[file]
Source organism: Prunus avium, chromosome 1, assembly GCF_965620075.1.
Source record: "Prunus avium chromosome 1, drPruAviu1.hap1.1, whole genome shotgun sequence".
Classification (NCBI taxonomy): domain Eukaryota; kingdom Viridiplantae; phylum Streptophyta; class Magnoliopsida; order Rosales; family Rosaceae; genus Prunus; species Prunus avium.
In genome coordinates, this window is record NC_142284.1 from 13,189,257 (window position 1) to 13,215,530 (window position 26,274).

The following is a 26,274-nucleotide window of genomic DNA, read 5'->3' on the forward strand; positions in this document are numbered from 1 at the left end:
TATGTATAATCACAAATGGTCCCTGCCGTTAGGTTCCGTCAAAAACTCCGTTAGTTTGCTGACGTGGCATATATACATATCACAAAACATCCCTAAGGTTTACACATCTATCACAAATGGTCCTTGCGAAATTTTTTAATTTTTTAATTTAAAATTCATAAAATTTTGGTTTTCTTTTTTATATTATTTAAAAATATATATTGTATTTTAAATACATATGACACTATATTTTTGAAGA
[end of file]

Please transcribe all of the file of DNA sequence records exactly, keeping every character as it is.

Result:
Source organism: Prunus avium, chromosome 1, assembly GCF_965620075.1.
Source record: "Prunus avium chromosome 1, drPruAviu1.hap1.1, whole genome shotgun sequence".
Classification (NCBI taxonomy): domain Eukaryota; kingdom Viridiplantae; phylum Streptophyta; class Magnoliopsida; order Rosales; family Rosaceae; genus Prunus; species Prunus avium.
In genome coordinates, this window is record NC_142284.1 from 13,189,257 (window position 1) to 13,215,530 (window position 26,274).

The following is a 26,274-nucleotide window of genomic DNA, read 5'->3' on the forward strand; positions in this document are numbered from 1 at the left end:
TATGTATAATCACAAATGGTCCCTGCCGTTAGGTTCCGTCAAAAACTCCGTTAGTTTGCTGACGTGGCATATATACATATCACAAAACATCCCTAAGGTTTACACATCTATCACAAATGGTCCTTGCGAAATTTTTTAATTTTTTAATTTAAAATTCATAAAATTTTGGTTTTCTTTTTTATATTATTTAAAAATATATATTGTATTTTAAATACATATGACACTATATTTTTGAAGA